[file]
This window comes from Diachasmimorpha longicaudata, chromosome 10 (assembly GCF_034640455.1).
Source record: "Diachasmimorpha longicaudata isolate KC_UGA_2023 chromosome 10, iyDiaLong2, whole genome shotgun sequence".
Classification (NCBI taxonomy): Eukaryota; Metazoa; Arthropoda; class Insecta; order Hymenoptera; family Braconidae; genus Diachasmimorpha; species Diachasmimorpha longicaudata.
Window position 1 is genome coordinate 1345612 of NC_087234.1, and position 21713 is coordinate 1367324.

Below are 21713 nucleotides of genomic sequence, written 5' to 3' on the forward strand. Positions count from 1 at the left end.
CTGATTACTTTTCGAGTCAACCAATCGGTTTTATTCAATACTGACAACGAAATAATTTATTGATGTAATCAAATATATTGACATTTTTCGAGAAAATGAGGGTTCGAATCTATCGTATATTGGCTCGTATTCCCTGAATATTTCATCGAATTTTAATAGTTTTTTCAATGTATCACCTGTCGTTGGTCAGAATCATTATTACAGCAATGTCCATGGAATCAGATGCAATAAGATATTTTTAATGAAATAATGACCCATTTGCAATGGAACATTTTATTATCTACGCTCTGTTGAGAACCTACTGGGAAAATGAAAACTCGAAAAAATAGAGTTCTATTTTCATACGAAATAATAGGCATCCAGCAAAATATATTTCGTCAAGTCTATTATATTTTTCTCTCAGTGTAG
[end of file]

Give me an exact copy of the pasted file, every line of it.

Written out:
This window comes from Diachasmimorpha longicaudata, chromosome 10 (assembly GCF_034640455.1).
Source record: "Diachasmimorpha longicaudata isolate KC_UGA_2023 chromosome 10, iyDiaLong2, whole genome shotgun sequence".
Classification (NCBI taxonomy): Eukaryota; Metazoa; Arthropoda; class Insecta; order Hymenoptera; family Braconidae; genus Diachasmimorpha; species Diachasmimorpha longicaudata.
Window position 1 is genome coordinate 1345612 of NC_087234.1, and position 21713 is coordinate 1367324.

Below are 21713 nucleotides of genomic sequence, written 5' to 3' on the forward strand. Positions count from 1 at the left end.
CTGATTACTTTTCGAGTCAACCAATCGGTTTTATTCAATACTGACAACGAAATAATTTATTGATGTAATCAAATATATTGACATTTTTCGAGAAAATGAGGGTTCGAATCTATCGTATATTGGCTCGTATTCCCTGAATATTTCATCGAATTTTAATAGTTTTTTCAATGTATCACCTGTCGTTGGTCAGAATCATTATTACAGCAATGTCCATGGAATCAGATGCAATAAGATATTTTTAATGAAATAATGACCCATTTGCAATGGAACATTTTATTATCTACGCTCTGTTGAGAACCTACTGGGAAAATGAAAACTCGAAAAAATAGAGTTCTATTTTCATACGAAATAATAGGCATCCAGCAAAATATATTTCGTCAAGTCTATTATATTTTTCTCTCAGTGTAG